Happy-End is a found footage film: the re-working of someone else's home movies from the 60s and 70s. The sequences selected are taken from many hours of the staged private life of Rudolfand Elfriede, pivoting on demonstrative celebrations, alcohol and cake consumption together.
Who watched these two before Peter Tscherkasskys (and then our) gaze fell on their gaiety? Who stood behind the camera? I think that the theory that they themselves are responsible (in expectancy of their own spectatorship look, it was so wonderful there) misses the mark. Neither is it a hidden camera, since Rudolf and Elfriede turn to it laughing, gesticulating and with glass in hand. It must be their child, a child who never enters the picture himself, except in the form of a symbolic doll and recurring mirrors wich evidence his doings.
I think that Rudolf and Elfriede fell in love in the summer of 1952 as Annie Cordys hit could be heard from every speaker Bonbons, Caramels, Esquimaux, Chocolats. In 1958 their son was born, shortly after a first movie camera was bought. At the beginning of the 70s the son took over the direction of the annual celebration films. He also captured on film the sexual joy which hovers lightly between the sparkling wine and the Sachertorte.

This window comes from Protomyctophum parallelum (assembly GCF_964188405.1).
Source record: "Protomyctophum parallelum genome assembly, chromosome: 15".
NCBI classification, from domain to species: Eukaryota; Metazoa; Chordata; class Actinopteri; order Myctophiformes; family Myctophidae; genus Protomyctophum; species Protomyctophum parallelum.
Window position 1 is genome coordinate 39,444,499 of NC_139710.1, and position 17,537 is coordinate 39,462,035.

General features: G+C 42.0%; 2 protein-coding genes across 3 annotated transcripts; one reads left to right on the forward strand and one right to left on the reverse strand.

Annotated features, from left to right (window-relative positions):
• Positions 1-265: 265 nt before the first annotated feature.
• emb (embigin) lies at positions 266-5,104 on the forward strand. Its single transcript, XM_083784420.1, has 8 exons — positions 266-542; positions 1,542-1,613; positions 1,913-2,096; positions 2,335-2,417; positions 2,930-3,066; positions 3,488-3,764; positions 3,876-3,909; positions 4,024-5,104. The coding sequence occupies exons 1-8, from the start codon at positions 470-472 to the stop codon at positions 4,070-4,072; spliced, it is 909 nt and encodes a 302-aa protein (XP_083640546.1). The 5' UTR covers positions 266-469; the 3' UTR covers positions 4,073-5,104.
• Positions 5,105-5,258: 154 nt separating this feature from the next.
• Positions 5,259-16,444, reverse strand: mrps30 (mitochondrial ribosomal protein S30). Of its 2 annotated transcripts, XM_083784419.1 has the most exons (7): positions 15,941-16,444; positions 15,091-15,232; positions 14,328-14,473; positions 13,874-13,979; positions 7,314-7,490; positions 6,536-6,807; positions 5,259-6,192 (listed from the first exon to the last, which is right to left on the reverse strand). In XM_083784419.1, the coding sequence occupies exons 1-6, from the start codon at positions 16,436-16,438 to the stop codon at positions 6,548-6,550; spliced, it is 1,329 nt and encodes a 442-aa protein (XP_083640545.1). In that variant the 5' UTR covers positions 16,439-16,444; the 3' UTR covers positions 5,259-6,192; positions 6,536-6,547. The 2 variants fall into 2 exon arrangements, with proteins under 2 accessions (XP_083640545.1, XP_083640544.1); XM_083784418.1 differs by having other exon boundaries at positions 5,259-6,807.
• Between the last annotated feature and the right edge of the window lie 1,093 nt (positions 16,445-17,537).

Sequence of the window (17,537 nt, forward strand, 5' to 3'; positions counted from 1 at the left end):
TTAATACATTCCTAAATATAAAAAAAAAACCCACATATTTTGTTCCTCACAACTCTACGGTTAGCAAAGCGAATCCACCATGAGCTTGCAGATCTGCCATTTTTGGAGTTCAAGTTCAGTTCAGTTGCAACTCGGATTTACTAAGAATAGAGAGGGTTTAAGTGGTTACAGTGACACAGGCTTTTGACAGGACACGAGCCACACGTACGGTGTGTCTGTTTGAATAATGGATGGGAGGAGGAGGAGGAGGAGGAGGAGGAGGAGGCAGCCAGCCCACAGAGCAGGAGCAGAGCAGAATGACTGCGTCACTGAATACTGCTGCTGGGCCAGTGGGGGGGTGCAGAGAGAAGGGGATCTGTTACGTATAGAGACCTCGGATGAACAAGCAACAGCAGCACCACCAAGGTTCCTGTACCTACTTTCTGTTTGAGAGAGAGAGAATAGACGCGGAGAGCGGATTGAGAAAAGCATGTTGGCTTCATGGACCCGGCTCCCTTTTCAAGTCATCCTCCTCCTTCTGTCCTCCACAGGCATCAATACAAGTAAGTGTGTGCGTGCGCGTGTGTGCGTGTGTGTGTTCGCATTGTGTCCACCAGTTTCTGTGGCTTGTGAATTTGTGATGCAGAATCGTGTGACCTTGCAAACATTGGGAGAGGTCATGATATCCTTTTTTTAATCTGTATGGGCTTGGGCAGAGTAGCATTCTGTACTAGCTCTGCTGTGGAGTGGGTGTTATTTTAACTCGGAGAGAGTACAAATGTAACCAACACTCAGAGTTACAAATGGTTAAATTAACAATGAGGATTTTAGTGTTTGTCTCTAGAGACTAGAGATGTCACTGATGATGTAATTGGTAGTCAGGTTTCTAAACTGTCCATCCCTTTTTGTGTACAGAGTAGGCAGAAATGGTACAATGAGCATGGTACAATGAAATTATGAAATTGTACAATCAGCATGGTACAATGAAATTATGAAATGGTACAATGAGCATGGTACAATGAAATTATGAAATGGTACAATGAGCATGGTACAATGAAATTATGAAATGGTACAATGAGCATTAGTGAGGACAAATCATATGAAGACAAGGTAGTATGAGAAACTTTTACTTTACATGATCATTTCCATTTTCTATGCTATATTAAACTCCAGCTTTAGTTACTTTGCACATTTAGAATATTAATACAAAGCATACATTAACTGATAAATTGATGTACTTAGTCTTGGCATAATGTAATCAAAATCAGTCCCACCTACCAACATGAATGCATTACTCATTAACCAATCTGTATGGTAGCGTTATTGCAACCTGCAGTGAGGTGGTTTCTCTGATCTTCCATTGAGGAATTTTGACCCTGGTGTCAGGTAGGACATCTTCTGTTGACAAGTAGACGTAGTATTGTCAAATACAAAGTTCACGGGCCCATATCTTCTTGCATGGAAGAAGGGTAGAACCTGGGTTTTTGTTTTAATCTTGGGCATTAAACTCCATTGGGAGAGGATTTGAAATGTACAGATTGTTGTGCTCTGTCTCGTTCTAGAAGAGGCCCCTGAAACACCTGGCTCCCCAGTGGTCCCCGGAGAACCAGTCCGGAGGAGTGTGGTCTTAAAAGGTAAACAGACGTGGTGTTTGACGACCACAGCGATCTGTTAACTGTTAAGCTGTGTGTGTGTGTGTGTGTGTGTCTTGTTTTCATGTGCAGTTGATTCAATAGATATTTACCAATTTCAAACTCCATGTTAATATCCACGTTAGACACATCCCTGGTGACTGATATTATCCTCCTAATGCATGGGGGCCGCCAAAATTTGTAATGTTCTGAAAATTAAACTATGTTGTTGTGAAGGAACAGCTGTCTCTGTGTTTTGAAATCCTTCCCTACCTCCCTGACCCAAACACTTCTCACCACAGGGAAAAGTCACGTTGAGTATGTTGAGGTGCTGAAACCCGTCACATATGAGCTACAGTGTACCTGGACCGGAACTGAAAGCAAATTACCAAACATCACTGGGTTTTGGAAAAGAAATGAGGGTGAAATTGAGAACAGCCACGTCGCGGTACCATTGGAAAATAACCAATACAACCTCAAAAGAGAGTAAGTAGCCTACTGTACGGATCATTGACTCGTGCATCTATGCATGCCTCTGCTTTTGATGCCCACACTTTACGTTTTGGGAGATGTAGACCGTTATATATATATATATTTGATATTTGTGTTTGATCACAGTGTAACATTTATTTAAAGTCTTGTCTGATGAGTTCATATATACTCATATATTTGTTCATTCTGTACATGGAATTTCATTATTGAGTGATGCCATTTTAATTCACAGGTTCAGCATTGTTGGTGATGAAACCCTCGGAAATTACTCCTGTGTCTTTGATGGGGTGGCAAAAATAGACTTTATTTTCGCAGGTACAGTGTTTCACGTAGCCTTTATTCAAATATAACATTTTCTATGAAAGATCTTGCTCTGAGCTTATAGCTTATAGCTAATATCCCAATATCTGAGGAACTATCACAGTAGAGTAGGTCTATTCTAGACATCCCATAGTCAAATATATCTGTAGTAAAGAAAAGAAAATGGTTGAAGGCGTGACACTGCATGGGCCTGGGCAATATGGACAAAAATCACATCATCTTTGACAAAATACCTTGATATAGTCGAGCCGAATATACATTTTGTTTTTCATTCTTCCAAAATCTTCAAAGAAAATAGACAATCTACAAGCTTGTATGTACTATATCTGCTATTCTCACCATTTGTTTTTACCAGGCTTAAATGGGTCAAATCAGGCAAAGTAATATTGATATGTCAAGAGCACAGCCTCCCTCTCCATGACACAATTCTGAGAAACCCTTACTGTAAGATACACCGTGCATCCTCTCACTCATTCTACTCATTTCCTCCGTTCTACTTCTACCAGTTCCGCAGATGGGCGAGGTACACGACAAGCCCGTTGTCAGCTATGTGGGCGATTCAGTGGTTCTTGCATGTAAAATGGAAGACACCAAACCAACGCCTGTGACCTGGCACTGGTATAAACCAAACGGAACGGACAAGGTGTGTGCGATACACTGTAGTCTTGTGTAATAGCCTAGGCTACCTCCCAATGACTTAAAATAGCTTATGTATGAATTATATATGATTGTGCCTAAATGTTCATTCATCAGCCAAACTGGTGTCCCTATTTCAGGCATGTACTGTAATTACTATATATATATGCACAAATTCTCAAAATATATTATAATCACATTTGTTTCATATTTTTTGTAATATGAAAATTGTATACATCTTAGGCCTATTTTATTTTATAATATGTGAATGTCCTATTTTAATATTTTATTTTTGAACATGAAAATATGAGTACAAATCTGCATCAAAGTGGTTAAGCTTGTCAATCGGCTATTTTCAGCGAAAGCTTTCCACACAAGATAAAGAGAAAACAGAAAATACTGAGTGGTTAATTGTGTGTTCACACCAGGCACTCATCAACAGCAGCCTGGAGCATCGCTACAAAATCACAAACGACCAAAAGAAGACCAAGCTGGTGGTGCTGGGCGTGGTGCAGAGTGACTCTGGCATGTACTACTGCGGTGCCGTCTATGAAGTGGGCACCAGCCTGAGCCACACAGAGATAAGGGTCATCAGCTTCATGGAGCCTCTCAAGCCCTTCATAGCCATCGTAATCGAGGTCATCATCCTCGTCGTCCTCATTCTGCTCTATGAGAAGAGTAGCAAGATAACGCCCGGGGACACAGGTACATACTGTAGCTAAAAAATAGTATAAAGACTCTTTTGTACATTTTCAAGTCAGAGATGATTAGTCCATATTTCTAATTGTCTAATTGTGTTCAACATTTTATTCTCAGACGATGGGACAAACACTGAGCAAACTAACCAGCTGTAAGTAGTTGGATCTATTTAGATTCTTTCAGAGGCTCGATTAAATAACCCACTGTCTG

Twenty years later the child, by now a grown man, sees these rediscovered films again.
To his surprise they dont embarrass him in the least. He understands how the home movies of that time led him to avant-garde film: the single frame tricks, and the many technically determined jumps, flashes and wipes puncture not only the cinematographic illusion but also the function of these films the maintenance of the privacy of passing lives Paradise Not Yet Lost. He digs deeper into the personal effects of his parents and pulls out older pictures shot from a hand-held camera, with its characteristic movement, that must stem from before his time. He veils his own pictures with them and re-writes the story of Rudolf and Elfriede in reverse time, back into a pre-linguistic world of secrets. The burden of hard-won film and family theory drops from him, the vortex of picture and feelings becomes an eternal requiem for his parents and a homage to his mother, as she spins round, slower and slower, laughing like an old jazz-singer. And so he is working against the pain of the knowledge that he could not express this closeness during the lifetime of Rudolf and Elfriede. What a sad, happy end!
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